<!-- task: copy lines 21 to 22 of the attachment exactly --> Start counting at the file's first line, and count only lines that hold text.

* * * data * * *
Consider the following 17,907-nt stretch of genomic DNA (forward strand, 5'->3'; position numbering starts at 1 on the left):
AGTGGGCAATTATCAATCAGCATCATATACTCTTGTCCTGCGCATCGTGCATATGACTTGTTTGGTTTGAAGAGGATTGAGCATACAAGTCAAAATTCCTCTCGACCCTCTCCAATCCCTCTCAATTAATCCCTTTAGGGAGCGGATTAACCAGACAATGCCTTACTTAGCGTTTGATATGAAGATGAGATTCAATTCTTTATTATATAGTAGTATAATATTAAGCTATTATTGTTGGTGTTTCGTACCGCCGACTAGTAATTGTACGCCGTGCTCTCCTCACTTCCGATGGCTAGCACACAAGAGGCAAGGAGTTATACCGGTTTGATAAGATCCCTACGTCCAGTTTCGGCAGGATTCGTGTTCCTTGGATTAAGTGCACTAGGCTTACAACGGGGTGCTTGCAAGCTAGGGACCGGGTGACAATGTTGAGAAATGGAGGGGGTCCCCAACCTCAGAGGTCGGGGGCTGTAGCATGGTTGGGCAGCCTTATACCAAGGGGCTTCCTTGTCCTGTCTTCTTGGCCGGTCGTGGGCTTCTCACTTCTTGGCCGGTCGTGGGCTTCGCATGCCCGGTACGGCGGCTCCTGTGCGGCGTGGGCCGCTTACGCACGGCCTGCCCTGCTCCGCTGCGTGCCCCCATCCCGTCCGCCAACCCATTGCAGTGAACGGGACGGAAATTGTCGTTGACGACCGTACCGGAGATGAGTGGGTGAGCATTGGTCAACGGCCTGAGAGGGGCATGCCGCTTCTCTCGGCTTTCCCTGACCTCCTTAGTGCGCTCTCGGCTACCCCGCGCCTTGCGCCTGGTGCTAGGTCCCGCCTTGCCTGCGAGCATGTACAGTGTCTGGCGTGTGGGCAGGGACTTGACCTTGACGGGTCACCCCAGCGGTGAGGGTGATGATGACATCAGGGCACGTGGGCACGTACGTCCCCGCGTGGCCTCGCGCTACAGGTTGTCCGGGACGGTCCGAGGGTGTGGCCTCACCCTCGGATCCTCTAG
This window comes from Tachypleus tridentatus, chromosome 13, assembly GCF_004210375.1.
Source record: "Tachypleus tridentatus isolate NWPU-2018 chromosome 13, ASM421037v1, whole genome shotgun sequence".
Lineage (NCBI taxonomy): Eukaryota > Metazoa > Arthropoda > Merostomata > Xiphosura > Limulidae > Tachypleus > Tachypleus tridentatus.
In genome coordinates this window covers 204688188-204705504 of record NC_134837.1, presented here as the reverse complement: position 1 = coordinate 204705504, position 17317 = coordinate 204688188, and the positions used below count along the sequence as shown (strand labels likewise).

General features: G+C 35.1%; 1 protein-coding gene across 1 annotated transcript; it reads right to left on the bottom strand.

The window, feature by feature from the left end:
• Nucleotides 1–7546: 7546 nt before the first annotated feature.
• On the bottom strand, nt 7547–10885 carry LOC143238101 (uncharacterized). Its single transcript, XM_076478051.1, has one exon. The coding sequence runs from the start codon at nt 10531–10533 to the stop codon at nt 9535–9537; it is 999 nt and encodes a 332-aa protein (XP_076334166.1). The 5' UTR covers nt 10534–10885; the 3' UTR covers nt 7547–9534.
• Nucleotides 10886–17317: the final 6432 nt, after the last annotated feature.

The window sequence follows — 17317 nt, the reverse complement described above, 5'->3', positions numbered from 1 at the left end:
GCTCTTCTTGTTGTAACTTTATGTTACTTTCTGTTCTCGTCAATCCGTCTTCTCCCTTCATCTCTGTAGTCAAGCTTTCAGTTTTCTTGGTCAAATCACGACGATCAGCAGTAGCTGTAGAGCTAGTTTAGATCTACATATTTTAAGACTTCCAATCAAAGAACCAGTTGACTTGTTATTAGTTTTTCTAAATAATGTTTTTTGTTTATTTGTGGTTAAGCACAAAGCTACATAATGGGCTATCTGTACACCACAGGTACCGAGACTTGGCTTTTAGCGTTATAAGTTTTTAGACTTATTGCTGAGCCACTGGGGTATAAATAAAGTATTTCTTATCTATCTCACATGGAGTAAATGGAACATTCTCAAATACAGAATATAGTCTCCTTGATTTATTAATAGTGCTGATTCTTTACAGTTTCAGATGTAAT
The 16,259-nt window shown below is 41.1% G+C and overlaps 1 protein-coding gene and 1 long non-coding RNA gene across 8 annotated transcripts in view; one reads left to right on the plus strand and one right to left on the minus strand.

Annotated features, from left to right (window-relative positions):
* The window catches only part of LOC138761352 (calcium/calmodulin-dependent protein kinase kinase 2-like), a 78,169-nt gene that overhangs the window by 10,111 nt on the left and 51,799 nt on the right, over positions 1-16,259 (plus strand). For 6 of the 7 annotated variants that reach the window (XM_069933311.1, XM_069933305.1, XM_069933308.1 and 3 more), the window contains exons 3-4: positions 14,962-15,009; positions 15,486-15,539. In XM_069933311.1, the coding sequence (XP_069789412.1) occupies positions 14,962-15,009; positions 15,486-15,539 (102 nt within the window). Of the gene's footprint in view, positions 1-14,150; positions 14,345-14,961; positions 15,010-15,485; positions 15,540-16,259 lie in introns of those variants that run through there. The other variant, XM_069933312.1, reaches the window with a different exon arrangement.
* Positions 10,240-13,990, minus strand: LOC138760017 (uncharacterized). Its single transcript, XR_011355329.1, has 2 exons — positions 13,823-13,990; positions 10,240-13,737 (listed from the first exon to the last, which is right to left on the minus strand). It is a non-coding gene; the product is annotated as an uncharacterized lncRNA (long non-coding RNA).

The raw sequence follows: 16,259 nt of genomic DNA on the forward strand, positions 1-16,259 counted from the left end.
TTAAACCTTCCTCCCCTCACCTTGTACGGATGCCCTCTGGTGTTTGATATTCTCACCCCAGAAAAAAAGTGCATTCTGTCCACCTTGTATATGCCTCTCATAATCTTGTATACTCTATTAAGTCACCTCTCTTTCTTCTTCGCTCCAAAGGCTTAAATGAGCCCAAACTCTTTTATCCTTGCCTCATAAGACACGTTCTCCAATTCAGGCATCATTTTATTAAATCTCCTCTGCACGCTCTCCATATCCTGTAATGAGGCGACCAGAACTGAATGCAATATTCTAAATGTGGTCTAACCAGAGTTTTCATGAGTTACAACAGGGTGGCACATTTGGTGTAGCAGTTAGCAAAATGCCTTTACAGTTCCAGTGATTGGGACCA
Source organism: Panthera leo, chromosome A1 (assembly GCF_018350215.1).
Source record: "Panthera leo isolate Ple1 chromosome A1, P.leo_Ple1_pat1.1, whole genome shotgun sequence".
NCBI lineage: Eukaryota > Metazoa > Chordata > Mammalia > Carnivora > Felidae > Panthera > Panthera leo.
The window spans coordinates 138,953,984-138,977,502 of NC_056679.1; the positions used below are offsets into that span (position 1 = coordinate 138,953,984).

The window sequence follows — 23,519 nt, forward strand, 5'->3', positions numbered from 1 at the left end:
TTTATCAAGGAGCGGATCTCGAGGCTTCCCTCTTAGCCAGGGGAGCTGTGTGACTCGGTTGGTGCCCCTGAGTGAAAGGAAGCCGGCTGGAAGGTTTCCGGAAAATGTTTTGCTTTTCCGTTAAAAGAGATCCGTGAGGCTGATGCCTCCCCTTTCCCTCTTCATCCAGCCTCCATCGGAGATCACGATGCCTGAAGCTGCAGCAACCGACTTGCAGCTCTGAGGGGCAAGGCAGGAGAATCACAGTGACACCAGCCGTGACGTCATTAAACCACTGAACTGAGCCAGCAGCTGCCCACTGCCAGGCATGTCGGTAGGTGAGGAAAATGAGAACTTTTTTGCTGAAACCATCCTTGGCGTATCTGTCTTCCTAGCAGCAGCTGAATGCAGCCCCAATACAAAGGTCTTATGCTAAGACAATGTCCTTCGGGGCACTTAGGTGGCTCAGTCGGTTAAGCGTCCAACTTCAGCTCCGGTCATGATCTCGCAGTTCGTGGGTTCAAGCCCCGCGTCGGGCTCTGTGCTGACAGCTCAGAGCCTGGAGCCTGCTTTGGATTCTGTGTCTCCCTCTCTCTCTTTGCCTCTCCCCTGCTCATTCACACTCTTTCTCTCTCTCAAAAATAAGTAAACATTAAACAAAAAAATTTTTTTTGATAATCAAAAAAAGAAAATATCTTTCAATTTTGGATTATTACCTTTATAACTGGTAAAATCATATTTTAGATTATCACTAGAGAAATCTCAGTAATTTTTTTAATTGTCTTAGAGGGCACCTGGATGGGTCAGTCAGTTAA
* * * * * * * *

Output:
Source record: "Panthera leo isolate Ple1 chromosome A1, P.leo_Ple1_pat1.1, whole genome shotgun sequence".
NCBI lineage: Eukaryota > Metazoa > Chordata > Mammalia > Carnivora > Felidae > Panthera > Panthera leo.